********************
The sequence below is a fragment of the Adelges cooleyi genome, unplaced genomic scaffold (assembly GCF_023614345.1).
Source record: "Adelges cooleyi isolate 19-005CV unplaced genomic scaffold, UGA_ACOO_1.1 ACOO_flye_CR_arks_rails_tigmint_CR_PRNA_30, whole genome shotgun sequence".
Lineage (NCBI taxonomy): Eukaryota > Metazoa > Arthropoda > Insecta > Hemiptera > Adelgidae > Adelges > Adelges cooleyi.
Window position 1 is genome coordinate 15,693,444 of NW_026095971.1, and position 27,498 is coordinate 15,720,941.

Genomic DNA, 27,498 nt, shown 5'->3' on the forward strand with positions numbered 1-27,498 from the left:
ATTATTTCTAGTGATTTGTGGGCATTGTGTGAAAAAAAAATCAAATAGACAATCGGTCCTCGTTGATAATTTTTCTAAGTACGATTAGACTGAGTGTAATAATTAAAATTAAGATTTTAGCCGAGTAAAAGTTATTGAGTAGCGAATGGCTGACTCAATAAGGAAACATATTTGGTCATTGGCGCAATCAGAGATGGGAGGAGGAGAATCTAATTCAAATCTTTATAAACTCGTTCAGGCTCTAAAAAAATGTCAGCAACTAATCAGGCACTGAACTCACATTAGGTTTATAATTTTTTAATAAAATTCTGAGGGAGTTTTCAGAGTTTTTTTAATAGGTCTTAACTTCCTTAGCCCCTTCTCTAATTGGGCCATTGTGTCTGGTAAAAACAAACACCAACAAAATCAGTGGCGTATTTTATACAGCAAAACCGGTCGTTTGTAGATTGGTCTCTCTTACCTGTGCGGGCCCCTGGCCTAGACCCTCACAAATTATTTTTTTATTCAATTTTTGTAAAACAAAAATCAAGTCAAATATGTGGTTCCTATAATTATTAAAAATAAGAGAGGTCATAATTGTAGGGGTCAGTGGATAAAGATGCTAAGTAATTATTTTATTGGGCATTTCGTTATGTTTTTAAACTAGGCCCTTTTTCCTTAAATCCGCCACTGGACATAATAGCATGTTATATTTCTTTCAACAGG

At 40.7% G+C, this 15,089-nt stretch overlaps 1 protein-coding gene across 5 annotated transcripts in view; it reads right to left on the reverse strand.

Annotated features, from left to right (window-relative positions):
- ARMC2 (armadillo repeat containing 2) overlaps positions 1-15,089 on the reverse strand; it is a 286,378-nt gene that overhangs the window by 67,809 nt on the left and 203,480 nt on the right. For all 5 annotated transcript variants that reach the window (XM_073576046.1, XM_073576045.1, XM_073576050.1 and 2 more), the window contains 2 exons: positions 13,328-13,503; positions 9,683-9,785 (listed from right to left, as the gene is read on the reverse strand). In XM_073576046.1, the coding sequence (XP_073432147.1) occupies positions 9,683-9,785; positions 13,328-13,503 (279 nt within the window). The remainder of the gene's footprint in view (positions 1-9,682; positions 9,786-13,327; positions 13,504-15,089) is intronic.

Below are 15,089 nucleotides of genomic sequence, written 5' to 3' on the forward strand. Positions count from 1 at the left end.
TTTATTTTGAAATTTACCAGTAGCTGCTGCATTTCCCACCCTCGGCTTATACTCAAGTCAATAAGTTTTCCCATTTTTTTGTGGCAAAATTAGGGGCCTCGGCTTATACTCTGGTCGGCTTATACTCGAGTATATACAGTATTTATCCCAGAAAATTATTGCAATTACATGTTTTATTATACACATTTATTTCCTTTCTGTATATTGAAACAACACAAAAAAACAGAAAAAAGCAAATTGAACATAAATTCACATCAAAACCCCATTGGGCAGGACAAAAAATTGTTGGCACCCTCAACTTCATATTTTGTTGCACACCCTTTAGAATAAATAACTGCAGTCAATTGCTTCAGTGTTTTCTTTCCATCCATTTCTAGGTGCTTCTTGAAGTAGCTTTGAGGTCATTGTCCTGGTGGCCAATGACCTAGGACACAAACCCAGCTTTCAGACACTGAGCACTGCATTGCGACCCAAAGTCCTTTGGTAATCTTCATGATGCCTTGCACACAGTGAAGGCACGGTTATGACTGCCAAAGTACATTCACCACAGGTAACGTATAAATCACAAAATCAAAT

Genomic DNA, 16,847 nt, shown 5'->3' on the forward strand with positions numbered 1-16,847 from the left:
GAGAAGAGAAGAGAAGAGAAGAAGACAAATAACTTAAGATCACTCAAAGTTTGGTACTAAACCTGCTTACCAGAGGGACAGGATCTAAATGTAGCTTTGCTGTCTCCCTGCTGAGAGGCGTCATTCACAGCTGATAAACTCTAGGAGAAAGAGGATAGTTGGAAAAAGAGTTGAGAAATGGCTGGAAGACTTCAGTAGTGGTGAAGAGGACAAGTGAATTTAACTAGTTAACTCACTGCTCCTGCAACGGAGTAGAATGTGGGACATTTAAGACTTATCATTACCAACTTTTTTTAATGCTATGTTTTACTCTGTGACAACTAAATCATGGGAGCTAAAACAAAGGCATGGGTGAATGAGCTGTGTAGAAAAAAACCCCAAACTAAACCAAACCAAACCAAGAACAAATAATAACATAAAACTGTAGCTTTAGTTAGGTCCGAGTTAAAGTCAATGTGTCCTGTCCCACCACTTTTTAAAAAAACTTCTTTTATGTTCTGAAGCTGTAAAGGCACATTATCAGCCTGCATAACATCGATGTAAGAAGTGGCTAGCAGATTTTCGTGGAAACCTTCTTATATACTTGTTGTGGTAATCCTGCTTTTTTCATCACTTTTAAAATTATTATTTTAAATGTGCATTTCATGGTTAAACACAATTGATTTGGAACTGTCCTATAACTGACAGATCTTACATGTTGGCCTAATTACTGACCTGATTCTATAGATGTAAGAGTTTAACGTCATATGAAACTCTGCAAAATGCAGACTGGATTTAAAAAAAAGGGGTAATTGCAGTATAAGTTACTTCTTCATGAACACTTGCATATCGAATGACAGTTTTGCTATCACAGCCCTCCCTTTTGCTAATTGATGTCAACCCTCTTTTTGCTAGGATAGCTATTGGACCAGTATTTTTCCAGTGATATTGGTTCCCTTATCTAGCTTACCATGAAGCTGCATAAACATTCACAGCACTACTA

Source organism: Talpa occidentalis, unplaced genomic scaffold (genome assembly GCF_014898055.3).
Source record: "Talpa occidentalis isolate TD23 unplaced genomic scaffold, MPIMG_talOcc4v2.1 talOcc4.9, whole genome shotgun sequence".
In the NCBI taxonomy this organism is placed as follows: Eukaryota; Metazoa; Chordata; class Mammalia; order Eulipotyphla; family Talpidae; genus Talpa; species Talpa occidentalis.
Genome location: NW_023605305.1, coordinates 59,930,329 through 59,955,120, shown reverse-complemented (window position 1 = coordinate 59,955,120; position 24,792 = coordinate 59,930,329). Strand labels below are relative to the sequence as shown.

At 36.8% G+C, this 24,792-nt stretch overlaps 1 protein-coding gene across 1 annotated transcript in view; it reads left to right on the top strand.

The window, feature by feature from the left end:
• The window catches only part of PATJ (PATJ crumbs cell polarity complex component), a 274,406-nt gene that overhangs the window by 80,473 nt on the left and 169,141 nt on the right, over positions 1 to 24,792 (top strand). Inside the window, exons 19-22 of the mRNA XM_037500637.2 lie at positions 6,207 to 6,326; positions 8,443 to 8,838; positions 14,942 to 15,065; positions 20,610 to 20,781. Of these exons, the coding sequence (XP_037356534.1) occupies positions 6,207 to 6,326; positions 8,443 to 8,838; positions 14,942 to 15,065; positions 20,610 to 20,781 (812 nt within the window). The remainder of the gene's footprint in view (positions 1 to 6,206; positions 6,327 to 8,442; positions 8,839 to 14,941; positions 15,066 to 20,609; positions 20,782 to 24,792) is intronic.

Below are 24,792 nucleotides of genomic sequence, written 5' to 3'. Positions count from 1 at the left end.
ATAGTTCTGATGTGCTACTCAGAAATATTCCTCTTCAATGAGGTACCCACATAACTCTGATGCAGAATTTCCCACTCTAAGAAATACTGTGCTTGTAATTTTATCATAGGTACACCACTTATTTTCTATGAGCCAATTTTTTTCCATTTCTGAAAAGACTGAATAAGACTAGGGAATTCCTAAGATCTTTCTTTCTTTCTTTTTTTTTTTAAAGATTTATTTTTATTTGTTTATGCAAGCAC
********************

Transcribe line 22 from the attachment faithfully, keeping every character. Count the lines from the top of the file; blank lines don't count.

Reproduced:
ATAGTTCTGATGTGCTACTCAGAAATATTCCTCTTCAATGAGGTACCCACATAACTCTGATGCAGAATTTCCCACTCTAAGAAATACTGTGCTTGTAATTTTATCATAGGTACACCACTTATTTTCTATGAGCCAATTTTTTTCCATTTCTGAAAAGACTGAATAAGACTAGGGAATTCCTAAGATCTTTCTTTCTTTCTTTTTTTTTTTAAAGATTTATTTTTATTTGTTTATGCAAGCAC